I want to close with a true story I read about a prisoner named Neivelle Tan. He was imprisoned in a jail cell in Singapore. One day as the tray was slipped through the slot in the door it looked different. The bowl was the same, the scruffy brown tray was the same. The food was the same. The only real difference was a tiny wad of paper half hidden beside the bowl.
Eagerly, Neivelle Tan reached for the paper, spread it out on the tray, and began to read the tiny page torn from a book, the Bible. It was the 23rd Psalm.
With little else to think about, with nothing else to read, he thought of these words from the ancient psalm-, words he'd learned as a child. At the time he learned them he had no idea that one day he would actually be in "the valley of the shadow of death."
"How did I get here?" he asked himself. "Certainly not by asking the Lord to lead me. Like the other young people of my time, I thought I was intelligent enough to make my own way, to make a pleasurable, maybe even a good life. But here in this slimy cell, I admit I have failed."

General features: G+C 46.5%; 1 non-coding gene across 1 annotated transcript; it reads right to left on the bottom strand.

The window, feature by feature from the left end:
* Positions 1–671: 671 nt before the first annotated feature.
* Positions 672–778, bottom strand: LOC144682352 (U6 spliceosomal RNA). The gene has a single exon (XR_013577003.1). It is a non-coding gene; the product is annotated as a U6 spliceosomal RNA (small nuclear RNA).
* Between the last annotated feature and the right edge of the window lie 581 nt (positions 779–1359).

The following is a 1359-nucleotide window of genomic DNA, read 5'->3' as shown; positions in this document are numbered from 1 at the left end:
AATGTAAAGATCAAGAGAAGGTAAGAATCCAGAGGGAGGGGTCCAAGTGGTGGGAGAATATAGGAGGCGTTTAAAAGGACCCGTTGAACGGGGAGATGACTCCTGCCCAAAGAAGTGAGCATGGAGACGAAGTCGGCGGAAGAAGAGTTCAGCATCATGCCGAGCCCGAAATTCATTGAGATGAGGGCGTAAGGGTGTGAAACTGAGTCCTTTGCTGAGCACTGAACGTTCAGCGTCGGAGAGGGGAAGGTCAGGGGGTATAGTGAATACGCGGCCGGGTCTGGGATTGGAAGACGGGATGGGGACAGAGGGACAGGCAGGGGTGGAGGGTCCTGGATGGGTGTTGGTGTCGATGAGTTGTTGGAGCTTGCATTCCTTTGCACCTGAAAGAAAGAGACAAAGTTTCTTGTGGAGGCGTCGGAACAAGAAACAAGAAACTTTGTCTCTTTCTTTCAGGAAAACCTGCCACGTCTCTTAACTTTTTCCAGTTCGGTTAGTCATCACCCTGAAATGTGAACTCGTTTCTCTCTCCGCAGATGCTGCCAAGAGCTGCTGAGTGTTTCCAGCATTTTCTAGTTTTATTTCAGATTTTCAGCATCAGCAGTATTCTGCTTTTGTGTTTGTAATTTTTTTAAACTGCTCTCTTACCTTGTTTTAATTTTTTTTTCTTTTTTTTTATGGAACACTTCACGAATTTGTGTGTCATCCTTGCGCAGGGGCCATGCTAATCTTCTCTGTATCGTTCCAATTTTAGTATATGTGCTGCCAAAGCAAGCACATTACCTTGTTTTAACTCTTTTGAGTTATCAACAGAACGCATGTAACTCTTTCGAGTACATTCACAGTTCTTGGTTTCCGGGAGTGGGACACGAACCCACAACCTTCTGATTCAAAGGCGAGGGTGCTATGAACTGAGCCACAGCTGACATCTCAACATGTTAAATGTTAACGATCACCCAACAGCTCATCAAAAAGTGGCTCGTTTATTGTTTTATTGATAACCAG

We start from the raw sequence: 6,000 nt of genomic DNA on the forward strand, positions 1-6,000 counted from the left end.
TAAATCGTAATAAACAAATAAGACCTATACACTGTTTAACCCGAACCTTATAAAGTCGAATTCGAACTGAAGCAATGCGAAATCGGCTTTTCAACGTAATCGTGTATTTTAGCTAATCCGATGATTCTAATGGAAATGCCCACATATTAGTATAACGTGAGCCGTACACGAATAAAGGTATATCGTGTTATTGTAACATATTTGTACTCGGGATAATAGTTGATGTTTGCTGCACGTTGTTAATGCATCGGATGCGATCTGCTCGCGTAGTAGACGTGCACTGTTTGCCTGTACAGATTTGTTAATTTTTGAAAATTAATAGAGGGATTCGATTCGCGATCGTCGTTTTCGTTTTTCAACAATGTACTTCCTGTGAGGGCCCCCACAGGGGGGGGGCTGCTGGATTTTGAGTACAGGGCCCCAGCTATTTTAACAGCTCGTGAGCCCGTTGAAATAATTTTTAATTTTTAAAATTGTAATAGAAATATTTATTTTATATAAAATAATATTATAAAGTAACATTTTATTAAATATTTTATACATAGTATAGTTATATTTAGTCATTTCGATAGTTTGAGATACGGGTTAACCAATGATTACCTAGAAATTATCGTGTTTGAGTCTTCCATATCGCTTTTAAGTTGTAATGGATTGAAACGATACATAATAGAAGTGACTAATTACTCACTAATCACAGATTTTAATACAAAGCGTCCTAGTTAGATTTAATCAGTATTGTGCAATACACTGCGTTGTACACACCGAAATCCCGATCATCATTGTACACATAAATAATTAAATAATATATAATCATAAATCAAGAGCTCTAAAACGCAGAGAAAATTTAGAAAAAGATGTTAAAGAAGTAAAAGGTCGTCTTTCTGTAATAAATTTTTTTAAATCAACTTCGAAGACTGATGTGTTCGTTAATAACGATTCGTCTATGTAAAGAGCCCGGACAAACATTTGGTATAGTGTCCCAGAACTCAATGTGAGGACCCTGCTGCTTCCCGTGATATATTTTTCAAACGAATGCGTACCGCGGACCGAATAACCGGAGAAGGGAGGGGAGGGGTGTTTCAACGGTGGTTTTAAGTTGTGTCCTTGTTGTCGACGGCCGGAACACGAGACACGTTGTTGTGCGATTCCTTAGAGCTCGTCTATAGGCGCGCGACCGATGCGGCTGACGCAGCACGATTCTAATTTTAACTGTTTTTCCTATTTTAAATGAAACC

Miraculously, one day he was taken from his death cell and allowed to mingle with the other prisoners. But Neivelle Tan was not content merely to mingle with them. He began to listen to them, talk with them, eventually to pray with them. Pretty soon, he was able to share the hope that he'd found with other hopeless men.
Surprisingly, he was pardoned. Set free. In the first pardon ever given by the governor of Singapore, the convict Neivelle Tan was set free. Prison walls had given way to the power of this marvelous writing. He trusted God and God did provide.
Today, this man, Rev. Neivelle Tan, is the pastor of a church in Singapore. All this happened because someone gave him a copy of the 23rd Psalm. (3)
He was able to get beyond the rote understanding of this Psalm. He was able to dig deeper. He was able to listen to what God was saying to him through the words of this Psalm let the Word of God dig deeper into the psyche of his heart and soul.
"The Lord is my Shepherd. That's all I want!"
1. Martin E. Marty in Context (Sept. 15, 1995). Christianity Today, Vol. 39, no. 13.
2. Parables, Etc. (Saratoga Press, P.O. Box 8, Platteville, CO, 80651; 970-785-2990), May 1994
3. Maurice Berquist, DAVID'S SONG (Warner Press, Inc., 1988), pp. 8-9.